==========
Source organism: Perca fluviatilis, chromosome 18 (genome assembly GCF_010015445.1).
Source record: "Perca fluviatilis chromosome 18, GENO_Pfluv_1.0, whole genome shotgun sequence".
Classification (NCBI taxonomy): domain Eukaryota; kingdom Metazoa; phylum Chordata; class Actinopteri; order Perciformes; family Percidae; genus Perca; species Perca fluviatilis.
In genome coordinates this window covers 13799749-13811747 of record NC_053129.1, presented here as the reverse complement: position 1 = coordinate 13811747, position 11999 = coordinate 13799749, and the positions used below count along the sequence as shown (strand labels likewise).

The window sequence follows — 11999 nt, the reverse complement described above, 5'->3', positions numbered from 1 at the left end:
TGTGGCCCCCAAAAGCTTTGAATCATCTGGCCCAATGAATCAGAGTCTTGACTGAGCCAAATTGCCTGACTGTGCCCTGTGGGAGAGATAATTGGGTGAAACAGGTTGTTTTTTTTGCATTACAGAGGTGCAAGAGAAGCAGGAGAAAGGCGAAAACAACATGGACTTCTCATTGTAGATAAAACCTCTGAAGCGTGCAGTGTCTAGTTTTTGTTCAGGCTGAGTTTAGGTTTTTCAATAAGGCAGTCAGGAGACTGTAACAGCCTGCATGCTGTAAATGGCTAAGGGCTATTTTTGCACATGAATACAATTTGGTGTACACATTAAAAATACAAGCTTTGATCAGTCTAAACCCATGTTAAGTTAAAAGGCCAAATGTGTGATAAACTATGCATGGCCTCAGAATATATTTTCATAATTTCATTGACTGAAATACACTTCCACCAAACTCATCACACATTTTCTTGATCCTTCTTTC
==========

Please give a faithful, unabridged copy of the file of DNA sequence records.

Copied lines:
Source organism: Perca fluviatilis, chromosome 18 (genome assembly GCF_010015445.1).
Source record: "Perca fluviatilis chromosome 18, GENO_Pfluv_1.0, whole genome shotgun sequence".
Classification (NCBI taxonomy): domain Eukaryota; kingdom Metazoa; phylum Chordata; class Actinopteri; order Perciformes; family Percidae; genus Perca; species Perca fluviatilis.
In genome coordinates this window covers 13799749-13811747 of record NC_053129.1, presented here as the reverse complement: position 1 = coordinate 13811747, position 11999 = coordinate 13799749, and the positions used below count along the sequence as shown (strand labels likewise).

The window sequence follows — 11999 nt, the reverse complement described above, 5'->3', positions numbered from 1 at the left end:
TGTGGCCCCCAAAAGCTTTGAATCATCTGGCCCAATGAATCAGAGTCTTGACTGAGCCAAATTGCCTGACTGTGCCCTGTGGGAGAGATAATTGGGTGAAACAGGTTGTTTTTTTTGCATTACAGAGGTGCAAGAGAAGCAGGAGAAAGGCGAAAACAACATGGACTTCTCATTGTAGATAAAACCTCTGAAGCGTGCAGTGTCTAGTTTTTGTTCAGGCTGAGTTTAGGTTTTTCAATAAGGCAGTCAGGAGACTGTAACAGCCTGCATGCTGTAAATGGCTAAGGGCTATTTTTGCACATGAATACAATTTGGTGTACACATTAAAAATACAAGCTTTGATCAGTCTAAACCCATGTTAAGTTAAAAGGCCAAATGTGTGATAAACTATGCATGGCCTCAGAATATATTTTCATAATTTCATTGACTGAAATACACTTCCACCAAACTCATCACACATTTTCTTGATCCTTCTTTC